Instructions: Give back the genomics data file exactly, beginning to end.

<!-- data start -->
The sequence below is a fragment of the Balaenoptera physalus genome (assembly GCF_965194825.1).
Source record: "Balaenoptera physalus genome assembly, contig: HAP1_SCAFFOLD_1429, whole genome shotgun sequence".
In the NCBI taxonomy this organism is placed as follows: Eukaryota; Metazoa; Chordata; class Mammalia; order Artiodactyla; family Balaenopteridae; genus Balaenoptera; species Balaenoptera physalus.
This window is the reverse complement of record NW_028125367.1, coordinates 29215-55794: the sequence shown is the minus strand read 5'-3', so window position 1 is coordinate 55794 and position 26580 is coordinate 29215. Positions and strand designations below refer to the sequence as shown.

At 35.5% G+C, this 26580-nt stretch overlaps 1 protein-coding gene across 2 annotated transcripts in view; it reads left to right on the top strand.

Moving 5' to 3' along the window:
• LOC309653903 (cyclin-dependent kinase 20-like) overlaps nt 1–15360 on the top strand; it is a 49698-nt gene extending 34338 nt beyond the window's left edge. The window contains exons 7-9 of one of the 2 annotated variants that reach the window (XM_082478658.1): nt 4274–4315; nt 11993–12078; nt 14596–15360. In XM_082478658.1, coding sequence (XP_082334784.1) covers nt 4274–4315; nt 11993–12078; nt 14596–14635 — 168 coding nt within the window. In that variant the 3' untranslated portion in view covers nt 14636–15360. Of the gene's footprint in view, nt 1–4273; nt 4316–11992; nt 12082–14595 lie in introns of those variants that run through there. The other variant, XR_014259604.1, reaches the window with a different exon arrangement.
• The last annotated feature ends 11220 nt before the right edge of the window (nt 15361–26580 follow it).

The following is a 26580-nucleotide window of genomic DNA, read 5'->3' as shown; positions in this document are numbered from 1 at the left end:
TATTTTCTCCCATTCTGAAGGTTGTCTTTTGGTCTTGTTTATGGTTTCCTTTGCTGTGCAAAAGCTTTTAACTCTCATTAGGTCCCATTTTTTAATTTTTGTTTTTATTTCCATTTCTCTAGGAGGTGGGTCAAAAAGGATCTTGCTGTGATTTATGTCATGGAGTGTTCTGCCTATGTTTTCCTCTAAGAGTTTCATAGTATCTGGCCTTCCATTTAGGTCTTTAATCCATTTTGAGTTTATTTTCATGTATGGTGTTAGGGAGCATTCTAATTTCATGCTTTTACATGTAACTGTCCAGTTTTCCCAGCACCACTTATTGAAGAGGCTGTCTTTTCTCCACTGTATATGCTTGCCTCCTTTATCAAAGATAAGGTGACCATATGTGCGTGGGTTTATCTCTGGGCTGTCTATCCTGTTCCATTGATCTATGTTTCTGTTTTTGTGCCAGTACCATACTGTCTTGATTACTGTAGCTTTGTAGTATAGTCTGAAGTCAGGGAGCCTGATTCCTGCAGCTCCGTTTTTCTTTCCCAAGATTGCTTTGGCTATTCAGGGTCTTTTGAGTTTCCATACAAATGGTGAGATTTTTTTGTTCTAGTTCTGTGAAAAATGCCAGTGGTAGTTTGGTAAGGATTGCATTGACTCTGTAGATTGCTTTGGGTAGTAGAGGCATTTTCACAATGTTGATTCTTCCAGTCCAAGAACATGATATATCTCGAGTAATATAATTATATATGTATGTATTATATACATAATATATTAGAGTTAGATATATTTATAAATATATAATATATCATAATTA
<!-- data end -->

The sequence below is a fragment of the Balaenoptera physalus genome (assembly GCF_965194825.1).
Source record: "Balaenoptera physalus genome assembly, contig: HAP1_SCAFFOLD_1429, whole genome shotgun sequence".
In the NCBI taxonomy this organism is placed as follows: Eukaryota; Metazoa; Chordata; class Mammalia; order Artiodactyla; family Balaenopteridae; genus Balaenoptera; species Balaenoptera physalus.
This window is the reverse complement of record NW_028125367.1, coordinates 29215-55794: the sequence shown is the minus strand read 5'-3', so window position 1 is coordinate 55794 and position 26580 is coordinate 29215. Positions and strand designations below refer to the sequence as shown.

At 35.5% G+C, this 26580-nt stretch overlaps 1 protein-coding gene across 2 annotated transcripts in view; it reads left to right on the top strand.

Moving 5' to 3' along the window:
• LOC309653903 (cyclin-dependent kinase 20-like) overlaps nt 1–15360 on the top strand; it is a 49698-nt gene extending 34338 nt beyond the window's left edge. The window contains exons 7-9 of one of the 2 annotated variants that reach the window (XM_082478658.1): nt 4274–4315; nt 11993–12078; nt 14596–15360. In XM_082478658.1, coding sequence (XP_082334784.1) covers nt 4274–4315; nt 11993–12078; nt 14596–14635 — 168 coding nt within the window. In that variant the 3' untranslated portion in view covers nt 14636–15360. Of the gene's footprint in view, nt 1–4273; nt 4316–11992; nt 12082–14595 lie in introns of those variants that run through there. The other variant, XR_014259604.1, reaches the window with a different exon arrangement.
• The last annotated feature ends 11220 nt before the right edge of the window (nt 15361–26580 follow it).

The following is a 26580-nucleotide window of genomic DNA, read 5'->3' as shown; positions in this document are numbered from 1 at the left end:
TATTTTCTCCCATTCTGAAGGTTGTCTTTTGGTCTTGTTTATGGTTTCCTTTGCTGTGCAAAAGCTTTTAACTCTCATTAGGTCCCATTTTTTAATTTTTGTTTTTATTTCCATTTCTCTAGGAGGTGGGTCAAAAAGGATCTTGCTGTGATTTATGTCATGGAGTGTTCTGCCTATGTTTTCCTCTAAGAGTTTCATAGTATCTGGCCTTCCATTTAGGTCTTTAATCCATTTTGAGTTTATTTTCATGTATGGTGTTAGGGAGCATTCTAATTTCATGCTTTTACATGTAACTGTCCAGTTTTCCCAGCACCACTTATTGAAGAGGCTGTCTTTTCTCCACTGTATATGCTTGCCTCCTTTATCAAAGATAAGGTGACCATATGTGCGTGGGTTTATCTCTGGGCTGTCTATCCTGTTCCATTGATCTATGTTTCTGTTTTTGTGCCAGTACCATACTGTCTTGATTACTGTAGCTTTGTAGTATAGTCTGAAGTCAGGGAGCCTGATTCCTGCAGCTCCGTTTTTCTTTCCCAAGATTGCTTTGGCTATTCAGGGTCTTTTGAGTTTCCATACAAATGGTGAGATTTTTTTGTTCTAGTTCTGTGAAAAATGCCAGTGGTAGTTTGGTAAGGATTGCATTGACTCTGTAGATTGCTTTGGGTAGTAGAGGCATTTTCACAATGTTGATTCTTCCAGTCCAAGAACATGATATATCTCGAGTAATATAATTATATATGTATGTATTATATACATAATATATTAGAGTTAGATATATTTATAAATATATAATATATCATAATTA